There’s this clip of comedian Bill Burr on Conan talking about how he won’t listen to his friends list a source unless it comes from the library because at least the library separates fiction from nonfiction. As most successful comedians do, Bill Burr made me sit back and laugh but also ponder his words long after the clip ended. It’s true, and as stated by Conan O’Brien in the clip, if you’re looking for a “source” to support your claim, you’ll be able to find it. Whether that source is reputable or not is the real question.
I imagine that this idea of terrible sourcing for an untrue claim reminds you of someone or even something you saw. For me, I typically see it from some people on Facebook, for example. Before I jump further into this, I need to acknowledge that it is difficult to have a civil, open discussion about politics on social media. You are limited by your character count, and you can’t use tone of voice and things of that nature like you can in in-person conversations. If you took Facebook comments into account, you’d think that there would be numerous studies about how “masks are harmful to us,” or how “COVID-19 is a government hoax.” For the record, those two things are wrong: masks aren’t harmful, and COVID-19 is most definitely not a government hoax.
Those are two of the more extreme examples, but sometimes there are “stats/facts/studies” that are more difficult to tell what is real and what isn’t.
So, with that in mind, let’s review some ways that you can identify a quality source compared to a lower quality source, how to dive into data, and what to do once you have this information.
Source of the Claim(s)
If you are getting your sources from a poorly built website called “truth-news.com,” which also has no citations for the claims, that is an immediate red flag. If it’s from an accredited university (.edu) or government site (.gov), you can be sure that this is a reliable source. You can also count on sources like the New York Times, Washington Post, Los Angeles Times, and big-time newspapers.
Along with that, dig into other parts of the website to see how reputable this source is. Look at the company’s mission statement and values to see if those seem reliable (and if they even exist). Look at this website’s past content to see their track record. If it’s just rambling blogs with no citations or references, then you can immediately eliminate them from legitimate consideration.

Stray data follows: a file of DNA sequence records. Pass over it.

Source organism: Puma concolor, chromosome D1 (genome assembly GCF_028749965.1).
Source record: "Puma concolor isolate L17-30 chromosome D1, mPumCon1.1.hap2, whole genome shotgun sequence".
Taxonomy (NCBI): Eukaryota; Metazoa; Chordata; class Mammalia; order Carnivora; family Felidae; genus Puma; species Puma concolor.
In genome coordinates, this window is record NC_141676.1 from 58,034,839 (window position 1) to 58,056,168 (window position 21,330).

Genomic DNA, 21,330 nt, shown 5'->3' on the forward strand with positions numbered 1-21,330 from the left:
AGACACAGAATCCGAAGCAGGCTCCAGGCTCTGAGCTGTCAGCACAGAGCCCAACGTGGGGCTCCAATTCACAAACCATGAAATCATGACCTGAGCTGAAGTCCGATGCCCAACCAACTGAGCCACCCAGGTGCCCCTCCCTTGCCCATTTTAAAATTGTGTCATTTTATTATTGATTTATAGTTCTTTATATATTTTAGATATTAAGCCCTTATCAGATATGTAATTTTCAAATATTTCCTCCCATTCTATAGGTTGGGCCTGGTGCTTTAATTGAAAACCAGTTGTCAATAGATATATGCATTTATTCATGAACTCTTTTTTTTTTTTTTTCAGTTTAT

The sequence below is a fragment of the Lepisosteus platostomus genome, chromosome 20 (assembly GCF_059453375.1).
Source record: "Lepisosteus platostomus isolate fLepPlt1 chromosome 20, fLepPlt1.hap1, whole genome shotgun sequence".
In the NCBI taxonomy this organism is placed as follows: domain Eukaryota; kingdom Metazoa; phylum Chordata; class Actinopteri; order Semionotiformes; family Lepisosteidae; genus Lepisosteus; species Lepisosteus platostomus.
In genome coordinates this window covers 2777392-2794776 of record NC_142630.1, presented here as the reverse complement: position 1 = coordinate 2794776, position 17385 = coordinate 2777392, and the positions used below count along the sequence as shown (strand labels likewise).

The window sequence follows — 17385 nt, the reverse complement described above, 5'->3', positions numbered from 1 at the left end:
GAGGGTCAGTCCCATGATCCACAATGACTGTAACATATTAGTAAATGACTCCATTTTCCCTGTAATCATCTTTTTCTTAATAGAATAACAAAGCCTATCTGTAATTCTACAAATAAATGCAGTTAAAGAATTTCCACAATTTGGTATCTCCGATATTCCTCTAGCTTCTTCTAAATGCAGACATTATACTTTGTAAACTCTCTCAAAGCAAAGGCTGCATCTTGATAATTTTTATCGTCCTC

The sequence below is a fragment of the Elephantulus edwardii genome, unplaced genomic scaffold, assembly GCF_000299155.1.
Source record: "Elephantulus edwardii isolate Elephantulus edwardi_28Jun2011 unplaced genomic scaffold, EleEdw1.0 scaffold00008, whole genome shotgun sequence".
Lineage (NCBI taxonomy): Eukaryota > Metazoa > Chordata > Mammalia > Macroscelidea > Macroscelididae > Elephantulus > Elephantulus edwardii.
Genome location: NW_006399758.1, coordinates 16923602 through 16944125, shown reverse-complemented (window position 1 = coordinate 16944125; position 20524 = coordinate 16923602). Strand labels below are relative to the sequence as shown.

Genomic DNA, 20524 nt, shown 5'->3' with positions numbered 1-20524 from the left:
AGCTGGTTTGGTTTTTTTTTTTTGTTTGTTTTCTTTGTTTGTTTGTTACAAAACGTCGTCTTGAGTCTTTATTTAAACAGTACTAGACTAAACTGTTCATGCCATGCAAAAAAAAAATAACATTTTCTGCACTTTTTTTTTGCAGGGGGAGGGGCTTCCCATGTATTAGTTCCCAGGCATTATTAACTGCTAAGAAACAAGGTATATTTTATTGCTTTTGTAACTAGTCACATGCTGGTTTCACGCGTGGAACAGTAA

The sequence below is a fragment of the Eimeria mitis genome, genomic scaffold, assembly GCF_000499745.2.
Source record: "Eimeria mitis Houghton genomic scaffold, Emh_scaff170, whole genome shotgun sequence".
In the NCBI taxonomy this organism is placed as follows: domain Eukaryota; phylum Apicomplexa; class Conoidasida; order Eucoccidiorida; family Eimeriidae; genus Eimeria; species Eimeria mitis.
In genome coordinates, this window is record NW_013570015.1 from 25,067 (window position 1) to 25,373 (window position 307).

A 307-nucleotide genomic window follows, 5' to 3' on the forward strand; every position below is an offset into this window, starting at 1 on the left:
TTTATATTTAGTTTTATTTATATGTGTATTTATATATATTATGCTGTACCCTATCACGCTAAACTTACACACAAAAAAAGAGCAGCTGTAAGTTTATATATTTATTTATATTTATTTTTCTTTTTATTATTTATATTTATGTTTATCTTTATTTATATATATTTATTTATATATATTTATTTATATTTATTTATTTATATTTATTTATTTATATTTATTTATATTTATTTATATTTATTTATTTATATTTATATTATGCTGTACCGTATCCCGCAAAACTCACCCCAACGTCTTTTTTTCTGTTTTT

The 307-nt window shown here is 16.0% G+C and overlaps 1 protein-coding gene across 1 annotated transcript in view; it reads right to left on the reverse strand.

But sometimes sites with misleading or misguided information are more difficult to determine, and for that you’ll have to put some more work in to determine the legitimacy of the primary source.
Dive into the Data
Ask anyone who works with numbers, and they’ll tell you how easy it is to manipulate statistics to appear in your favor. So sometimes you’ll see a headline that says “90% of people who do this are more likely to…” or “87% of people located in this area are…” You get the idea. You might even find this accidental (or intentional) misuse of data in larger, more reputable publications. The best way to get to the bottom of the claim is to dive into the data and ask some of these questions:
- When was the data collected?
- How many people were a part of the study?
- Where were the participants located?
- What is the demographic breakdown of the participants?
- How was the data collected? (Survey, door-to-door, etc.)
There are many other questions you could ask when looking into the data collected, but these are the ones that I typically find myself asking when looking into the validity of data with a claim.
After all of this, some might think that they’ll be able to immediately tell if information is “good” or “bad,” but it’s a lot more nuanced than that.
When you answer the questions about how the data was collected, who it was collected from, and more, you’ll have a greater idea of how much this data should weigh. It might be good early data but with room for growth. Or it might be a small sample size with a very specific demographic, which in that case, you might decide is not worth serious consideration.
What I’m saying here is that the more particulars you have about the information being shown, the better you can determine how strong or weak the data and the claim is.
Here’s another useful resource for determining how to identify manipulated data.
Keep in mind…
The reality is that you won’t be able to dive into the data for every single claim you see on every single news site – it’s impossible to keep up with. So, keep in mind that there is always more to the story than the headline, and if it’s a claim you’re really interested in check the website and dive into the data to ensure that your primary source is reputable. Or of course you can find reputable sources at a library, too (library takeout, anyone?)!